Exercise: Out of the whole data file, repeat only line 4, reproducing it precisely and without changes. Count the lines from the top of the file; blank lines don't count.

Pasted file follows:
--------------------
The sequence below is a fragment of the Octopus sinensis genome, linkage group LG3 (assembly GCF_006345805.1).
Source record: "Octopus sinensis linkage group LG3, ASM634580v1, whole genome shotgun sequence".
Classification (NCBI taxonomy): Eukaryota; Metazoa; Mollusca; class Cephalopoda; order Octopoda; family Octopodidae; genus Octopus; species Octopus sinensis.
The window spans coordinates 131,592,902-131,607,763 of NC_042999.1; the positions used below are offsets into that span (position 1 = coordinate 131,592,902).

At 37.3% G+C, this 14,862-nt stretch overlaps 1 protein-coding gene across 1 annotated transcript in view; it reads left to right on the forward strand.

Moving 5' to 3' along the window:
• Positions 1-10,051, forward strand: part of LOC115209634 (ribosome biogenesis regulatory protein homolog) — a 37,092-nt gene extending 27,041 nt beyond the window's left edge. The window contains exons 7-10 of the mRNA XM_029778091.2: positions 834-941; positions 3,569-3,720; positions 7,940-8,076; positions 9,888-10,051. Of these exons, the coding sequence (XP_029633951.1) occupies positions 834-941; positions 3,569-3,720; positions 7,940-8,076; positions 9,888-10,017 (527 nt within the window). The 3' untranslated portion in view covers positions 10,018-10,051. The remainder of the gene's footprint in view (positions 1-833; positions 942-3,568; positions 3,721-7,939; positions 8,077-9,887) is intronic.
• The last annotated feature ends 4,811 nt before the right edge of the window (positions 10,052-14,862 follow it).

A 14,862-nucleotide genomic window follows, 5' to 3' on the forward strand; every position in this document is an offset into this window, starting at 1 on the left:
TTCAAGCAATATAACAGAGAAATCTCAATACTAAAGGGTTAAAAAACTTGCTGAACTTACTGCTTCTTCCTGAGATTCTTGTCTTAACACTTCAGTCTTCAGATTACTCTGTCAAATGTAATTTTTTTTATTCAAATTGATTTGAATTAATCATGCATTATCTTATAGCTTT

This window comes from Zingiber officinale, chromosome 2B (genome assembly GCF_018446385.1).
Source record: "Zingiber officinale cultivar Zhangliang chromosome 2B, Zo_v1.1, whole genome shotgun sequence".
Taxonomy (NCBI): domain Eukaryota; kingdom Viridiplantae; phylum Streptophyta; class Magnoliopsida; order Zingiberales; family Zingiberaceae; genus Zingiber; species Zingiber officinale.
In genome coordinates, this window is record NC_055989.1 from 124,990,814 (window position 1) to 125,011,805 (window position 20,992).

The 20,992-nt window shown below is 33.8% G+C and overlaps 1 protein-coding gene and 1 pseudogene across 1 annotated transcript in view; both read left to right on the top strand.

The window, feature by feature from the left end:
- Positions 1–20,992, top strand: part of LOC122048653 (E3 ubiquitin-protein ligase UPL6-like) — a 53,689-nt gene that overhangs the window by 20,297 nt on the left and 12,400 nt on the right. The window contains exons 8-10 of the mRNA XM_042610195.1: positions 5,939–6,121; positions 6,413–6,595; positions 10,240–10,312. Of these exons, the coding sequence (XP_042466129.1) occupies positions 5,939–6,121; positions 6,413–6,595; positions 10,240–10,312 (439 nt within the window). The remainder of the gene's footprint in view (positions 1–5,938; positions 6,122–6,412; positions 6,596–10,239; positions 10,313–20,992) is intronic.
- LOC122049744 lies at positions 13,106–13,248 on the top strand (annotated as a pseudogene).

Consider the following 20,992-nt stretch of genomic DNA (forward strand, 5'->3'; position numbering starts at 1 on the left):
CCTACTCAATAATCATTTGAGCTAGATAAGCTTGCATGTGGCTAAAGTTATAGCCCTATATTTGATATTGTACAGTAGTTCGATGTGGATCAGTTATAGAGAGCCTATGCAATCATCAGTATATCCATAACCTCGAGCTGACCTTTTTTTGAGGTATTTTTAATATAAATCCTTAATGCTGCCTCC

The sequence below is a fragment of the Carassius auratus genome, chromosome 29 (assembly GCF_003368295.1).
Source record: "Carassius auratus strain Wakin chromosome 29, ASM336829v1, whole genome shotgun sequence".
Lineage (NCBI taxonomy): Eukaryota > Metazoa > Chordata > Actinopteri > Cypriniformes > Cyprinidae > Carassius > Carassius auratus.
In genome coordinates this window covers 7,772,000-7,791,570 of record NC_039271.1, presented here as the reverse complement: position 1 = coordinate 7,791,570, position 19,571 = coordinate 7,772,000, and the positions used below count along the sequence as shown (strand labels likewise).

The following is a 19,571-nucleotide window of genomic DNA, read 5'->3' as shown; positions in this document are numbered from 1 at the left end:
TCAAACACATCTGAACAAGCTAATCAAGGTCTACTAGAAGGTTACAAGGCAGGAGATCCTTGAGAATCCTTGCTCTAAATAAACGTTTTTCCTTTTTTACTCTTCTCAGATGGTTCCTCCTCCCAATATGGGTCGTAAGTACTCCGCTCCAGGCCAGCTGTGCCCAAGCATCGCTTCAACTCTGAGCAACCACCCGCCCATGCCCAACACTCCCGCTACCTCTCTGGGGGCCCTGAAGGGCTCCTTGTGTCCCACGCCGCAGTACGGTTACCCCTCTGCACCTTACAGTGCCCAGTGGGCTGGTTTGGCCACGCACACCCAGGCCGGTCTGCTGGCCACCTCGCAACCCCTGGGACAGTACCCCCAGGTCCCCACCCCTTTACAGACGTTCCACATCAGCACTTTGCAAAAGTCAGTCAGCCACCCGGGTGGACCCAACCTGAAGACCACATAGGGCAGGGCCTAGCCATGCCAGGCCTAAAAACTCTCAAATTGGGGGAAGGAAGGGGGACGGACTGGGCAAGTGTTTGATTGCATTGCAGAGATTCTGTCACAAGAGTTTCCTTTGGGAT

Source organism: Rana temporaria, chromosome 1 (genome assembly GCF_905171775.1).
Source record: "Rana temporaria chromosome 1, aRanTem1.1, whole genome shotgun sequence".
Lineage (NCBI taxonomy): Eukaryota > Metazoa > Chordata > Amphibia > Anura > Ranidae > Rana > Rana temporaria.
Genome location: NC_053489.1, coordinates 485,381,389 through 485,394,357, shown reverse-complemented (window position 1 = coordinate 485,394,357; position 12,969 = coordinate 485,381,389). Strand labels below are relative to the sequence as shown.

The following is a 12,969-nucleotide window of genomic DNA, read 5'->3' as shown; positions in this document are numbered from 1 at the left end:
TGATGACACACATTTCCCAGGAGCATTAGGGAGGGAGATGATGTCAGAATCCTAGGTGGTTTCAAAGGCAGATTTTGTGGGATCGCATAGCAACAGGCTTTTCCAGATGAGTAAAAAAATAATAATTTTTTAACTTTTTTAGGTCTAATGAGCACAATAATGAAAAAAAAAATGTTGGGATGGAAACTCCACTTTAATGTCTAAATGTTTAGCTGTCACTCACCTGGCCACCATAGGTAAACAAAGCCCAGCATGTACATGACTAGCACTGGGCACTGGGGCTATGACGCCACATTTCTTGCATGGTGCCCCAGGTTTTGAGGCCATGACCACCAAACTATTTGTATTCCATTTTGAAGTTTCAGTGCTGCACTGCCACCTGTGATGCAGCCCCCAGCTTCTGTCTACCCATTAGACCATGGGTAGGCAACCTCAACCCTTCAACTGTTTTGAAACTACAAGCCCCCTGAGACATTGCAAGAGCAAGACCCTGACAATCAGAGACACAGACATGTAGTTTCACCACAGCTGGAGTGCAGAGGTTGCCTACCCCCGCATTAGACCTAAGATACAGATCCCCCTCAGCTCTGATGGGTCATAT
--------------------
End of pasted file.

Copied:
The window spans coordinates 131,592,902-131,607,763 of NC_042999.1; the positions used below are offsets into that span (position 1 = coordinate 131,592,902).